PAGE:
Lofty, poetic and strewn with arcane symbolism, Portuguese director Pedro Costa's sophomore feature, "Down to Earth," flies in the face of its English-language title. Beautifully crafted and intensely played out against a brooding volcanic landscape, this meandering hell-on-Earth reverie is nonetheless too frustratingly impenetrable to erupt far beyond the fest circuit.
Lofty, poetic and strewn with arcane symbolism, Portuguese director Pedro Costa’s sophomore feature, “Down to Earth,” flies in the face of its English-language title. Beautifully crafted and intensely played out against a brooding volcanic landscape, this meandering hell-on-Earth reverie is nonetheless too frustratingly impenetrable to erupt far beyond the fest circuit.
Opening takes place in Portugal, where immigrant worker Leao (Isaach de Bankole) slips into a coma following an accident. A nurse, Mariana (Ines Medeiros), is assigned to accompany him home to the Cape Verde islands. She embraces the chance to escape from the bleakness of her life and deliver the injured man to a more fulfilling existence. She stays on to tend to him while medical supplies are brought to the ill-equipped local hospital.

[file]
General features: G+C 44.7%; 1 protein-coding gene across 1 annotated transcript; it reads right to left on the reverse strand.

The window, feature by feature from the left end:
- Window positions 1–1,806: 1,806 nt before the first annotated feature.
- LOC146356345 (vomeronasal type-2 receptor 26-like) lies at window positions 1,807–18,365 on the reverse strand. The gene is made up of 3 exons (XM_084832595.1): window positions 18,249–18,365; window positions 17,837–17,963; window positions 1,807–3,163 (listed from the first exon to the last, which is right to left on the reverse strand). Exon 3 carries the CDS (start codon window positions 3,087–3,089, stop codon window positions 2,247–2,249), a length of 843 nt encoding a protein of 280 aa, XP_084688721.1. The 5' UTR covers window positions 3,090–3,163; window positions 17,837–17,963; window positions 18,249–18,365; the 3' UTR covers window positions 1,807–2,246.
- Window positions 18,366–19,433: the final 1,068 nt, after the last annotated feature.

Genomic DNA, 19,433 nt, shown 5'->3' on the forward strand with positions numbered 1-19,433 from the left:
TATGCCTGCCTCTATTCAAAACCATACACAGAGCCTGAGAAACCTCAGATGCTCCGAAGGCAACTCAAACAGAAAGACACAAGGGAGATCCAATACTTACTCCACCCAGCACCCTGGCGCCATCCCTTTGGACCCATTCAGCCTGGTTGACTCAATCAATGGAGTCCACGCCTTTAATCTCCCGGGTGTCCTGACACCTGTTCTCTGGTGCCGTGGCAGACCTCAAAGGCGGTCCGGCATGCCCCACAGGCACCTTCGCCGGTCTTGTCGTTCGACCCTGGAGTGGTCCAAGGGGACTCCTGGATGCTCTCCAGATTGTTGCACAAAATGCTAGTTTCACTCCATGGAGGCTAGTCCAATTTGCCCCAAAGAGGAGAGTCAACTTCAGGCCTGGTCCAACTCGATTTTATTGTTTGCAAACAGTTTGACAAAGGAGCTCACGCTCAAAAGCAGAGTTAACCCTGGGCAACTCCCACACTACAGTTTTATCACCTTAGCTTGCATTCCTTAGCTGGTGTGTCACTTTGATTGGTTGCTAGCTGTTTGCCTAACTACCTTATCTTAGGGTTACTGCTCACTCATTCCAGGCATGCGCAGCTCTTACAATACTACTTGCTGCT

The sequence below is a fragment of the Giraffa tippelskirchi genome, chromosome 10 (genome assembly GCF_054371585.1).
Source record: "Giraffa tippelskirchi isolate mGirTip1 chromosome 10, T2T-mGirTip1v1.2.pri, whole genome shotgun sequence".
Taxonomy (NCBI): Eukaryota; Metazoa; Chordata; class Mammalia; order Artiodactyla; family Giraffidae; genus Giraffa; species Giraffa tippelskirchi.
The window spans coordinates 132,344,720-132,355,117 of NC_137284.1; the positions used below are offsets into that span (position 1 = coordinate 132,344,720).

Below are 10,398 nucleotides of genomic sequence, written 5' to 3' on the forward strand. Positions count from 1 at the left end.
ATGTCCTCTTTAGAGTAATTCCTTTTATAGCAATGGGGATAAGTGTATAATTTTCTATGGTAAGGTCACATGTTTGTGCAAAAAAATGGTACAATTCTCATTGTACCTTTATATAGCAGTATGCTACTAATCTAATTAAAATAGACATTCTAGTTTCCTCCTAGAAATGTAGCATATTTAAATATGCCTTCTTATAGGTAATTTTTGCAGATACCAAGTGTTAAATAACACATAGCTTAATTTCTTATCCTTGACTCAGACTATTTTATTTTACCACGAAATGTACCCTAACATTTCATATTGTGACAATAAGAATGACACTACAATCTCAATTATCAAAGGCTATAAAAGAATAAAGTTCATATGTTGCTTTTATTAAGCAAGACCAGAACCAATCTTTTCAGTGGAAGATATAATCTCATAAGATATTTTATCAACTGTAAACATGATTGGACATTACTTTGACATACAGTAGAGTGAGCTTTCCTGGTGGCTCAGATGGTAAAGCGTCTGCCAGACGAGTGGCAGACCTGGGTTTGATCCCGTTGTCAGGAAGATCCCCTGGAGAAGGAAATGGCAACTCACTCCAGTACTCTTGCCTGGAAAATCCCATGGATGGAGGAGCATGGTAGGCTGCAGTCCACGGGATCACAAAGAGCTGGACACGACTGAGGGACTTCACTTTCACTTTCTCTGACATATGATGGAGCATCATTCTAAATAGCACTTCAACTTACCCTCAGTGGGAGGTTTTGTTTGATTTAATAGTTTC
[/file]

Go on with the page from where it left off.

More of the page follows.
As Leao hovers on the edge of consciousness in a deathlike trance, Mariana’s encounters with the locals begin to have an oppressive effect on her. She meets a withered violinist with 20 children; a Portuguese widow, who stayed on after her husband’s death, completely sapped of her strength; the woman’s son, who attempts to latch onto Mariana for the life in her.
Mariana is gradually pulled into the miasma of hopelessness that permeates the barren place, and the hell she fled begins to look comparatively rosy.
The film’s indolent rhythm, generally elliptical dialogue and stubbornly cryptic plot development make it a long, demanding sit. Those willing to go with its unforthcoming nature, however, will find considerable visual rewards in Emmanuel Machuel’s handsome lensing, capturing the stark geography in light that positively glows.
Though the austere meditation throws out far too few clues to make itsnarrative completely accessible, Costa’s eminently skilled direction sustains an intoxicating, sorrowful mood that finds worthy soul mates in the fine cast.
Down to Earth
Leao - Isaach de Bankole
Edite - Edith Scob
V - Pedro Hestnes
Violinist - Raul Andrade
Tano - Christiano Andrade Alves